A jury awarded $29.5 million this week to a family whose adult daughter suffered brain damage in 2013 once she was treated for a severe allergic reaction by MedicWest Ambulance.
“At least my daughter will be taken care of. I’m happy about that,” said her father, Jack Giacalone, according to the Las Vegas Review-Journal.
“All the anguish that we’ve been through for the last eight years, I’m not happy about. I just hope MedicWest changes their ways,” he noted.
Attorney Christian Morris argued during the trial the MedicWest service negligently treated Chantel Giacalone’s reaction.
“In February 2013, Chantel Giacalone took a bite out of a pretzel infused with peanut butter while in Las Vegas for a convention. Afterward, the then-27-year-old aspiring actress and model went into anaphylactic shock,” the Review-Journal article read.
The young woman, who did not know the pretzel contained peanut butter, lost oxygen to her brain for a few minutes after she sought treatment from MedicWest Ambulance, the service running the medic station the day the incident occurred.
The Review-Journal report continued:
Morris had argued that neither of the two medics on-site that day had IV epinephrine — an adrenaline treatment for severe allergic reactions that is required by the Southern Nevada Health District. The requirement was established by a task force that MedicWest sits on, according to testimony and arguments. Morris said the medics only had intramuscular epinephrine in their bags — which they did deploy — but the IV is required for when a patient is going into full anaphylaxis.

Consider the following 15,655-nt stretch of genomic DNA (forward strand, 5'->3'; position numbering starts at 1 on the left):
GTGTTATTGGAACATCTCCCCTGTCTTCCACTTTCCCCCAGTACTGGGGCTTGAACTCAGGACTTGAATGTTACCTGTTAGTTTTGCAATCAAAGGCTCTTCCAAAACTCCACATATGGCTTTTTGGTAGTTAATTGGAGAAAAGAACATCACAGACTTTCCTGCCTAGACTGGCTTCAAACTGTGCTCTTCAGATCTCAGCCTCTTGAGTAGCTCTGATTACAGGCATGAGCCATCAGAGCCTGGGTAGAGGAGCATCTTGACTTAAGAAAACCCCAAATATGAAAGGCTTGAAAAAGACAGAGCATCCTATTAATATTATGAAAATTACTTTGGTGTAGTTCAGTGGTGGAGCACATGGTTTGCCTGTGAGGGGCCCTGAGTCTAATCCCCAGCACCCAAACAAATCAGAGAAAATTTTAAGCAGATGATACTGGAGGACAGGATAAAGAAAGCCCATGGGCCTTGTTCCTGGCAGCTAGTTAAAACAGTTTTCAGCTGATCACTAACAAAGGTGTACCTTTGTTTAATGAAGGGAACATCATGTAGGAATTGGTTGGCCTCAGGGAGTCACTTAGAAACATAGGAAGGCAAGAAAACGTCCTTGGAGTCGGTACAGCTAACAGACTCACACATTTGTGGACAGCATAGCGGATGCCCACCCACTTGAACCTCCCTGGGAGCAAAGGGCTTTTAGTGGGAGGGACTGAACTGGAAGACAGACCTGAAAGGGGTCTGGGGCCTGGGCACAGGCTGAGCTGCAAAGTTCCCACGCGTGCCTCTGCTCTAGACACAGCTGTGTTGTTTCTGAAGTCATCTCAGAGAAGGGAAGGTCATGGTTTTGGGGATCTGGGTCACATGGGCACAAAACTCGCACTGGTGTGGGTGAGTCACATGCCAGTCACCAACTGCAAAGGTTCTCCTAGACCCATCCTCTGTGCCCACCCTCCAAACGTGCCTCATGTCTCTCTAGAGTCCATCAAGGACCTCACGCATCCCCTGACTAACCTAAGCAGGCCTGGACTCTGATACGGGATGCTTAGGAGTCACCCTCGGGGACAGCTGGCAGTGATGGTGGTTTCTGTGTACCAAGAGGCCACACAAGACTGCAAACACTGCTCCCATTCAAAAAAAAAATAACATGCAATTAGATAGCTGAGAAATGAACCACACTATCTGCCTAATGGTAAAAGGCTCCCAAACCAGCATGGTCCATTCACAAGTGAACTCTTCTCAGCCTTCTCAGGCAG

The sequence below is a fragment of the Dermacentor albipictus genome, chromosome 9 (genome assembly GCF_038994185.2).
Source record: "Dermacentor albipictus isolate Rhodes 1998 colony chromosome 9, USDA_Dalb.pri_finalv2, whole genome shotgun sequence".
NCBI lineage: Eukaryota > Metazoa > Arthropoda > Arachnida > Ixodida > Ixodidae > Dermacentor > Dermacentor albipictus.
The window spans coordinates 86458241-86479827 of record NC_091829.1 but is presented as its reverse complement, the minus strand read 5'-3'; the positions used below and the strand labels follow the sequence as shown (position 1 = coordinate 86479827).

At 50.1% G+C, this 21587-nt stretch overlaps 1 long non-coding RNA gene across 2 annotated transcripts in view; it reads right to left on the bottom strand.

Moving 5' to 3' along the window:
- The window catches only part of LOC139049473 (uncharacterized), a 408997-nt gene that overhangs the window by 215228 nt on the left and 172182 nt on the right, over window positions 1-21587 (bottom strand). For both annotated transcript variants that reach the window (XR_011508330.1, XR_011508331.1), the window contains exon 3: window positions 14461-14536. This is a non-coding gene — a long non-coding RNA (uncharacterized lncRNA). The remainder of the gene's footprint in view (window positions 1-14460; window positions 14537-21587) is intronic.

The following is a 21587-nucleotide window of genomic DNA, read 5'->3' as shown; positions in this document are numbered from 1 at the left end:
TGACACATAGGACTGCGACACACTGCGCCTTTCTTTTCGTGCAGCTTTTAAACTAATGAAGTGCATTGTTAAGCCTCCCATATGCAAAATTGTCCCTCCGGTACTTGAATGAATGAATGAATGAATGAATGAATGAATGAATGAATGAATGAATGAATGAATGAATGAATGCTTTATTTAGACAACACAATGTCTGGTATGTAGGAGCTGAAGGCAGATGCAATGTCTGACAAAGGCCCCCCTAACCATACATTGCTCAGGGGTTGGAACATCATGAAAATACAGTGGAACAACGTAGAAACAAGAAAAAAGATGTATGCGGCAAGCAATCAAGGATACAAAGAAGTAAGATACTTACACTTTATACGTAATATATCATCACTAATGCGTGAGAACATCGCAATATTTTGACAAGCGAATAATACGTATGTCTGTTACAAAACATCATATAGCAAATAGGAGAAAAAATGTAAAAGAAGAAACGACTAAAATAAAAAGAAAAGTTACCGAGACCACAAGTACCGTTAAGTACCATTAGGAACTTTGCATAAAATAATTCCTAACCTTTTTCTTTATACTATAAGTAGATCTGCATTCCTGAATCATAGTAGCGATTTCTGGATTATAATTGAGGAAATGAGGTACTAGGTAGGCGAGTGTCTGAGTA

“The attorney argued that the cost of the drug was only $2.42. She asked the jury for more than $60 million in damages for past and future medical expenses, as well as past and future pain and emotional suffering,” the outlet said.
However, MedicWest has reportedly denied any wrongdoing and claimed Giacalone never lost consciousness while its medics cared for her.
But Jack commented, “The truth came out. Because what happened in that room was nothing. They let my daughter linger,” he alleged.
Jack and his wife provide round-the-clock care to their quadriplegic daughter, who lives in their dining room, must be fed through a tube, and is only able to communicate with her eyes.
“I don’t know how Chantel didn’t die. But she lived for a reason,” her dad stated.
According to the Mayo Clinic’s website, anaphylaxis symptoms include hives, itching, low blood pressure, constriction of airways, weak and rapid pulse, nausea, dizziness, or fainting.